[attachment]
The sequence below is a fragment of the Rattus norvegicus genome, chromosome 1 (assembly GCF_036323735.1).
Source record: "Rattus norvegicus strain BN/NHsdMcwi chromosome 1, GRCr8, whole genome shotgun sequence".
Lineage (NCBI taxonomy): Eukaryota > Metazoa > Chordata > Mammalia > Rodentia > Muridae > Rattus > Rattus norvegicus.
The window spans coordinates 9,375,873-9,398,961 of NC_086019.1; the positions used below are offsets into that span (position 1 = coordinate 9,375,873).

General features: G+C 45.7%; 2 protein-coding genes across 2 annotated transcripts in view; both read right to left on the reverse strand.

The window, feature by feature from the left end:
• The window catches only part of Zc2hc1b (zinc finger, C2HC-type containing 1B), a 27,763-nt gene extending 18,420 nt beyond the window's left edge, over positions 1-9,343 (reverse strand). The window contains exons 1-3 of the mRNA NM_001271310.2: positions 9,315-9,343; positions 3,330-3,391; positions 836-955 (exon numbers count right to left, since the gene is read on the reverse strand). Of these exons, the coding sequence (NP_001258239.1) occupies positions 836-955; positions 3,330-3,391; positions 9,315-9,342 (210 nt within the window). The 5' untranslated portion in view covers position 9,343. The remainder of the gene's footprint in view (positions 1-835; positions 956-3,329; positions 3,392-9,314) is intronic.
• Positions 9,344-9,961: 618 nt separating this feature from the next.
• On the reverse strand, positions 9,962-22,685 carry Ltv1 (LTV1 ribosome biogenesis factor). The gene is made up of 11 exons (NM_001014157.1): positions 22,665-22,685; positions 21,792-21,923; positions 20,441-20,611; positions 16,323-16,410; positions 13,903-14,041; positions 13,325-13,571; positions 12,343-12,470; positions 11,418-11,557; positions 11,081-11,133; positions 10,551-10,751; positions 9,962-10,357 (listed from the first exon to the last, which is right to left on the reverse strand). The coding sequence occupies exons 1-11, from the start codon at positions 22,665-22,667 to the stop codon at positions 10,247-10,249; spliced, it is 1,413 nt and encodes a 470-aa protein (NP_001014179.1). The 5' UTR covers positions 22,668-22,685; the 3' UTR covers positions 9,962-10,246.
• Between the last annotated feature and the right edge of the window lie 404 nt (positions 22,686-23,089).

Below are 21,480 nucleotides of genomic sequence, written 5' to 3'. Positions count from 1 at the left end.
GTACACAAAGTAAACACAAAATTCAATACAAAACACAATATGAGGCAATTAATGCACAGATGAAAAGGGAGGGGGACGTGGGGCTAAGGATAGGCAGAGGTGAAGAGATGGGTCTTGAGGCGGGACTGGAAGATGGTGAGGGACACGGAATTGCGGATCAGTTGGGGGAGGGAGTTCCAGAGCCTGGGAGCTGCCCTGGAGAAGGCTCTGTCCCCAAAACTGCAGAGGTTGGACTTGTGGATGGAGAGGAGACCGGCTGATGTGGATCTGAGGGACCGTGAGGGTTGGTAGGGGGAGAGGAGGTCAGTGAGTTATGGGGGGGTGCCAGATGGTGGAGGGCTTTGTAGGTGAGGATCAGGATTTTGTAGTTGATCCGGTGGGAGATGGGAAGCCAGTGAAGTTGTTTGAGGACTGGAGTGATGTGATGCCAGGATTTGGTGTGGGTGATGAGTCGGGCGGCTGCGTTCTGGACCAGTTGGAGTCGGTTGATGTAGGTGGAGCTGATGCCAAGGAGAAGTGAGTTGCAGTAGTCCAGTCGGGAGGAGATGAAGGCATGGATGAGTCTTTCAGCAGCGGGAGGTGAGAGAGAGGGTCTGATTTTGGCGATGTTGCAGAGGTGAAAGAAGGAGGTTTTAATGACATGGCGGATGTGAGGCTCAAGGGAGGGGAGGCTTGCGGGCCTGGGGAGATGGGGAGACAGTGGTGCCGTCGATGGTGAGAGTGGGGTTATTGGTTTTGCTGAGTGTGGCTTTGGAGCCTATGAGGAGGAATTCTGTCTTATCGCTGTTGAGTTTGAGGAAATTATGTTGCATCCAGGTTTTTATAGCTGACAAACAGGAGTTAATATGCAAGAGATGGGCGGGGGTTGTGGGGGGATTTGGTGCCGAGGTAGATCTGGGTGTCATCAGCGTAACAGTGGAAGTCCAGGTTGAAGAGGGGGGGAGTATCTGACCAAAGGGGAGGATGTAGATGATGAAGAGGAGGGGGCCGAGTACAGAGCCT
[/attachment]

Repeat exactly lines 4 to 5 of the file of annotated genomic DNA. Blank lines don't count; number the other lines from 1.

The window spans coordinates 9,375,873-9,398,961 of NC_086019.1; the positions used below are offsets into that span (position 1 = coordinate 9,375,873).

General features: G+C 45.7%; 2 protein-coding genes across 2 annotated transcripts in view; both read right to left on the reverse strand.